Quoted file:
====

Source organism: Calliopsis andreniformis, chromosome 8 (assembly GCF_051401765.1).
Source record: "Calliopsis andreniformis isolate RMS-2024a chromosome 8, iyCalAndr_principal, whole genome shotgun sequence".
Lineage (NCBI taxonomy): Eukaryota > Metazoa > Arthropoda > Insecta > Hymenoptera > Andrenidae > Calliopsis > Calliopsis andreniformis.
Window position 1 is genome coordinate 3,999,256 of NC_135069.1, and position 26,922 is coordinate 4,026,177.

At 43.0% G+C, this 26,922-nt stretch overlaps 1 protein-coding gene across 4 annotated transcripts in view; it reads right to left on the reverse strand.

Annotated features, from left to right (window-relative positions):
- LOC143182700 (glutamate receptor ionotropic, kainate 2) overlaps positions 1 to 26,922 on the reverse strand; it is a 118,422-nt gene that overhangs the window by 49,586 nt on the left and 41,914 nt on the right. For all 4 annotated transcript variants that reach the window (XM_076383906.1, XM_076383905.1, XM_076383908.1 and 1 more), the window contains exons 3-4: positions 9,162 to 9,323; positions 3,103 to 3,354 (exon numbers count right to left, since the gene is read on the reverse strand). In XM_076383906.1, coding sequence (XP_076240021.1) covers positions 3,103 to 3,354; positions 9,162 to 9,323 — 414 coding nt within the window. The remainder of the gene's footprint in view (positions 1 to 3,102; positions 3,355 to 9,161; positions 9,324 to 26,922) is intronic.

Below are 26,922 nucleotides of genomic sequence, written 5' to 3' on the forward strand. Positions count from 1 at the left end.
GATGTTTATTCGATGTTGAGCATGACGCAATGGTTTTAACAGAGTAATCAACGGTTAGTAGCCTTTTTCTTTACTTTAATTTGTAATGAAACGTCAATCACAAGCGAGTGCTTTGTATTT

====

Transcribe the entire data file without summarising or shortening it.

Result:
Source organism: Calliopsis andreniformis, chromosome 8 (assembly GCF_051401765.1).
Source record: "Calliopsis andreniformis isolate RMS-2024a chromosome 8, iyCalAndr_principal, whole genome shotgun sequence".
Lineage (NCBI taxonomy): Eukaryota > Metazoa > Arthropoda > Insecta > Hymenoptera > Andrenidae > Calliopsis > Calliopsis andreniformis.
Window position 1 is genome coordinate 3,999,256 of NC_135069.1, and position 26,922 is coordinate 4,026,177.

At 43.0% G+C, this 26,922-nt stretch overlaps 1 protein-coding gene across 4 annotated transcripts in view; it reads right to left on the reverse strand.

Annotated features, from left to right (window-relative positions):
- LOC143182700 (glutamate receptor ionotropic, kainate 2) overlaps positions 1 to 26,922 on the reverse strand; it is a 118,422-nt gene that overhangs the window by 49,586 nt on the left and 41,914 nt on the right. For all 4 annotated transcript variants that reach the window (XM_076383906.1, XM_076383905.1, XM_076383908.1 and 1 more), the window contains exons 3-4: positions 9,162 to 9,323; positions 3,103 to 3,354 (exon numbers count right to left, since the gene is read on the reverse strand). In XM_076383906.1, coding sequence (XP_076240021.1) covers positions 3,103 to 3,354; positions 9,162 to 9,323 — 414 coding nt within the window. The remainder of the gene's footprint in view (positions 1 to 3,102; positions 3,355 to 9,161; positions 9,324 to 26,922) is intronic.

Below are 26,922 nucleotides of genomic sequence, written 5' to 3' on the forward strand. Positions count from 1 at the left end.
GATGTTTATTCGATGTTGAGCATGACGCAATGGTTTTAACAGAGTAATCAACGGTTAGTAGCCTTTTTCTTTACTTTAATTTGTAATGAAACGTCAATCACAAGCGAGTGCTTTGTATTT